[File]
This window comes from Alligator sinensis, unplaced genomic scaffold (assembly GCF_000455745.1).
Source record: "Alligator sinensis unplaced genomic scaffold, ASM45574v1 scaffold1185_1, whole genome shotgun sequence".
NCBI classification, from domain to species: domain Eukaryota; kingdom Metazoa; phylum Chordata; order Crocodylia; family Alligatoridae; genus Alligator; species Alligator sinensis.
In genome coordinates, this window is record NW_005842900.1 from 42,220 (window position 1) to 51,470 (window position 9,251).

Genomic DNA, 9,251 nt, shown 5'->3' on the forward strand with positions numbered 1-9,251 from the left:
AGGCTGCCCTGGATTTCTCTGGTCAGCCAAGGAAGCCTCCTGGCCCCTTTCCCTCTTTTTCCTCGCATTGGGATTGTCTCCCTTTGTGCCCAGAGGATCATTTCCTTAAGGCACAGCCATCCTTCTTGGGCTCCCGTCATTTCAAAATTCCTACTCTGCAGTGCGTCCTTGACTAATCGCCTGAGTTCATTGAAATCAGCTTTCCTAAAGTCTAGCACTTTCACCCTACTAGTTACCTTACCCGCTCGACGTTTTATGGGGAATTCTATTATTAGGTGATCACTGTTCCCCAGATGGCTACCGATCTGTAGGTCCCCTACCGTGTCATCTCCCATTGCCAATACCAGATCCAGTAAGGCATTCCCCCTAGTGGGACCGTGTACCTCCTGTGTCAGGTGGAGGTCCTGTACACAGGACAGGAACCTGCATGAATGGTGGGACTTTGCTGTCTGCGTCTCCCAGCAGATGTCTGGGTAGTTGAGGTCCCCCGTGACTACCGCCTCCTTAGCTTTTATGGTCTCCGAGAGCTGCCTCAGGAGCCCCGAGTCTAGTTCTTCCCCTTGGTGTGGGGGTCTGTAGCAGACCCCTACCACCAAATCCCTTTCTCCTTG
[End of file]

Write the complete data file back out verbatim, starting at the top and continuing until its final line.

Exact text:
This window comes from Alligator sinensis, unplaced genomic scaffold (assembly GCF_000455745.1).
Source record: "Alligator sinensis unplaced genomic scaffold, ASM45574v1 scaffold1185_1, whole genome shotgun sequence".
NCBI classification, from domain to species: domain Eukaryota; kingdom Metazoa; phylum Chordata; order Crocodylia; family Alligatoridae; genus Alligator; species Alligator sinensis.
In genome coordinates, this window is record NW_005842900.1 from 42,220 (window position 1) to 51,470 (window position 9,251).

Genomic DNA, 9,251 nt, shown 5'->3' on the forward strand with positions numbered 1-9,251 from the left:
AGGCTGCCCTGGATTTCTCTGGTCAGCCAAGGAAGCCTCCTGGCCCCTTTCCCTCTTTTTCCTCGCATTGGGATTGTCTCCCTTTGTGCCCAGAGGATCATTTCCTTAAGGCACAGCCATCCTTCTTGGGCTCCCGTCATTTCAAAATTCCTACTCTGCAGTGCGTCCTTGACTAATCGCCTGAGTTCATTGAAATCAGCTTTCCTAAAGTCTAGCACTTTCACCCTACTAGTTACCTTACCCGCTCGACGTTTTATGGGGAATTCTATTATTAGGTGATCACTGTTCCCCAGATGGCTACCGATCTGTAGGTCCCCTACCGTGTCATCTCCCATTGCCAATACCAGATCCAGTAAGGCATTCCCCCTAGTGGGACCGTGTACCTCCTGTGTCAGGTGGAGGTCCTGTACACAGGACAGGAACCTGCATGAATGGTGGGACTTTGCTGTCTGCGTCTCCCAGCAGATGTCTGGGTAGTTGAGGTCCCCCGTGACTACCGCCTCCTTAGCTTTTATGGTCTCCGAGAGCTGCCTCAGGAGCCCCGAGTCTAGTTCTTCCCCTTGGTGTGGGGGTCTGTAGCAGACCCCTACCACCAAATCCCTTTCTCCTTG